tigerbuns | Aug 3, 2016 |
I figured this was yet another YA vampire book. I was pleasantly surprised to find out the hero isn't even in his teens. He drank, had sex, had a crappy job, ran with some loyal but losery friends. He was a person, not a typical teen heartthrob, and I liked him more for it.
Not a bad story, I assume there'll be a sequel. I'm surprised there wasn't one already, actually. It just seems like the start of a series of stories about a guy just learning to use his powers, learning this whole new life.
If McBride writes another story, I'll read it. ( )
  imahorcrux | Jun 22, 2016 |
3.5 stars - The beginning of the book had a lot of snappy dialogue, introduced fun and original characters, and was very enjoyable. About 60% in, it lost momentum and focus never recovering fully but was okay entertainment from 80-85% until the end. ( )
  nospi | Feb 7, 2016 |
Narrated by Jonathan Todd Ross and Chris Sorensen. Sam is a young college dropout whose life is pretty much about working at a restaurant, hanging out with friends Ramon, Brooke and Frank, and skateboarding. His life changes after a disturbing encounter with Douglas Montgomery reveals that, like Douglas, Sam is a necromancer, a raiser of the dead. After Brooke is murdered and Sam’s mother reveals the family secret, Sam must figure out how to use his newly found power to beat Douglas at his own game. ( )
  Salsabrarian | Feb 2, 2016 |
A funny, dark, fast-paced trek into the world of magic, werewolves and raising the dead. Hope there is a second one soon. ( )
  LJMax | Aug 21, 2015 |
Showing 1-5 of 76 (next | show all)
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To my mother:

my anchor, my buoy,

and my star to sail 'er by.
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I stood in front of today's schedule still holding my skateboard, still drenched from the ride over, and still desperately wishing I hadn't dropped out of college.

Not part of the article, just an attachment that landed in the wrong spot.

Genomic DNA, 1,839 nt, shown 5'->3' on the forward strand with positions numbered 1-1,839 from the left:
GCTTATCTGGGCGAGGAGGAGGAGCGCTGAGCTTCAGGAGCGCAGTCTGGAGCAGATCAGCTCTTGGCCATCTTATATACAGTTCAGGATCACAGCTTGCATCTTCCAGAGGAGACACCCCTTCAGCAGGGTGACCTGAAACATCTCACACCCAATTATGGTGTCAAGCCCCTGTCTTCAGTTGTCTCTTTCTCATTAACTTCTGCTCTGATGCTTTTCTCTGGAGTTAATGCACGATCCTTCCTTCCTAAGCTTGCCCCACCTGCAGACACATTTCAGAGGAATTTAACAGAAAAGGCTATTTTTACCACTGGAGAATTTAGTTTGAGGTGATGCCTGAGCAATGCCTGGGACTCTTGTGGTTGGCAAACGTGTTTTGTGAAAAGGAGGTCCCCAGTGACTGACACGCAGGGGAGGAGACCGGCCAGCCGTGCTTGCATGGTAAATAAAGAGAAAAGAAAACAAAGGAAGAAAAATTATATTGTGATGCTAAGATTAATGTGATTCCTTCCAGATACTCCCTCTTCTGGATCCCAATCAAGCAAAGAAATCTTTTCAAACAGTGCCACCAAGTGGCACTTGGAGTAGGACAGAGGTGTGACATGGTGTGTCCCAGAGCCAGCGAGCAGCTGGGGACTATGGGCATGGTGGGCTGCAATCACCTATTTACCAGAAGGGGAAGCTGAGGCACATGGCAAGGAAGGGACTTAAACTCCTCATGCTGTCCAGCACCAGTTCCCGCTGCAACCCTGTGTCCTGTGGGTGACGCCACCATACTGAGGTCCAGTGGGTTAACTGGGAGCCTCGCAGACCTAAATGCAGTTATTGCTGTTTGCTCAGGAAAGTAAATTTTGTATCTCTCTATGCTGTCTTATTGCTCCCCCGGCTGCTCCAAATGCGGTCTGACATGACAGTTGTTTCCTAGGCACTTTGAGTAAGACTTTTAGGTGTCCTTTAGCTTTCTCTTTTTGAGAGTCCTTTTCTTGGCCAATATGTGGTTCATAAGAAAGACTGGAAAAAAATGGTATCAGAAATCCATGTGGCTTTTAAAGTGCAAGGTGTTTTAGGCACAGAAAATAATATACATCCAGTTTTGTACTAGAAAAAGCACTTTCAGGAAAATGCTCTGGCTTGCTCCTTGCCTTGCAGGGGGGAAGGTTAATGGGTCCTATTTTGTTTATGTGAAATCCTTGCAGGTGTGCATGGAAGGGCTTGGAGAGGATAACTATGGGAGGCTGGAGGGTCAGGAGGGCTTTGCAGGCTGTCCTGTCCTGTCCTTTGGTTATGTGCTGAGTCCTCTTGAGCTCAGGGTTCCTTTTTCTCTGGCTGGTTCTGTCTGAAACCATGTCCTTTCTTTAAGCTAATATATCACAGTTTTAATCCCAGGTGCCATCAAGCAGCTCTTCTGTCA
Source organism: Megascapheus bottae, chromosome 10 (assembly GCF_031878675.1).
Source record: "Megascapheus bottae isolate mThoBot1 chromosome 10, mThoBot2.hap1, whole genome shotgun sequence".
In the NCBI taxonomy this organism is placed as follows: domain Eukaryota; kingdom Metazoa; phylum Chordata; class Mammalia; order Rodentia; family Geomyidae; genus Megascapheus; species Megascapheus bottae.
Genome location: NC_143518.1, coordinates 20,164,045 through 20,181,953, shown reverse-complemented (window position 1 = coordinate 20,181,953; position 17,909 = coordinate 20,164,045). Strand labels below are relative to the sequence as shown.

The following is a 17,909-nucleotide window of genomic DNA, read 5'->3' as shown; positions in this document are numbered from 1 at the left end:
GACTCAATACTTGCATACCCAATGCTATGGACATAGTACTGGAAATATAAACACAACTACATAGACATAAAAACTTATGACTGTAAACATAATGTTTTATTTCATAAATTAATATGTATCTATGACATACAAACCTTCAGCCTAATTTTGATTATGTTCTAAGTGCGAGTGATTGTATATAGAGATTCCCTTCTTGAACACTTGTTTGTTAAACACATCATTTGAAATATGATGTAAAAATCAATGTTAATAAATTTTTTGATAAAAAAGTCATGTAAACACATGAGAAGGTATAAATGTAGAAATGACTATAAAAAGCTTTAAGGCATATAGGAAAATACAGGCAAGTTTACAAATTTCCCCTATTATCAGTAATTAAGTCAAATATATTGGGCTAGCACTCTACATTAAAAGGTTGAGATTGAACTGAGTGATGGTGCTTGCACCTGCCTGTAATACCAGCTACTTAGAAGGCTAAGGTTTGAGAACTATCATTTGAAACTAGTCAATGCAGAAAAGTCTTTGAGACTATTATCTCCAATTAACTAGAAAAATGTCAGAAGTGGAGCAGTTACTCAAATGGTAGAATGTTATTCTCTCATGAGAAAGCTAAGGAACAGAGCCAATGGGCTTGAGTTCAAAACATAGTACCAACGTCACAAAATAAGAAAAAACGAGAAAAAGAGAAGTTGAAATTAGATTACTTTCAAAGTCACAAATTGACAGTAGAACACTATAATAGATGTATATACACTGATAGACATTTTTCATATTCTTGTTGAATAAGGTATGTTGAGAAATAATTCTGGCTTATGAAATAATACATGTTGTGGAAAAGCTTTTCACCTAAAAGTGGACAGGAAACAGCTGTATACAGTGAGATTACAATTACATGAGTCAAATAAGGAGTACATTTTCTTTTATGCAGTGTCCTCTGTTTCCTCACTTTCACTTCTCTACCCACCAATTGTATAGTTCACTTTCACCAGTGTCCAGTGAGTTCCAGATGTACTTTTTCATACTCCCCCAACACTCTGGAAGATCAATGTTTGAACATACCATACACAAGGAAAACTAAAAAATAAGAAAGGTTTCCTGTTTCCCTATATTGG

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Do you think ... Little Red Riding Hood would have learned a damn thing if she hadn't wandered off to pick some flowers?
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(Click to show. Warning: May contain spoilers.)
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Amazon.com Product Description (ISBN 0805090983, Hardcover)

Sam leads a pretty normal life. He may not have the most exciting job in the world, but he’s doing all right—until a fast food prank brings him to the attention of Douglas, a creepy guy with an intense violent streak.

Turns out Douglas is a necromancer who raises the dead for cash and sees potential in Sam. Then Sam discovers he’s a necromancer too, but with strangely latent powers. And his worst nightmare wants to join forces . . . or else.  

With only a week to figure things out, Sam needs all the help he can get. Luckily he lives in Seattle, which has nearly as many paranormal types as it does coffee places. But even with newfound friends, will Sam be able to save his skin?

Hold Me Closer, Necromancer is a 2011 Bank Street - Best Children's Book of the Year.

(retrieved from Amazon Thu, 12 Mar 2015 18:17:51 -0400)

Sam LaCroix, a Seattle fast-food worker and college dropout, discovers that he is a necromancer, part of a world of harbingers, werewolves, satyrs, and one particular necromancer who sees Sam as a threat to his lucrative business of raising the dead.

» see all 2 descriptions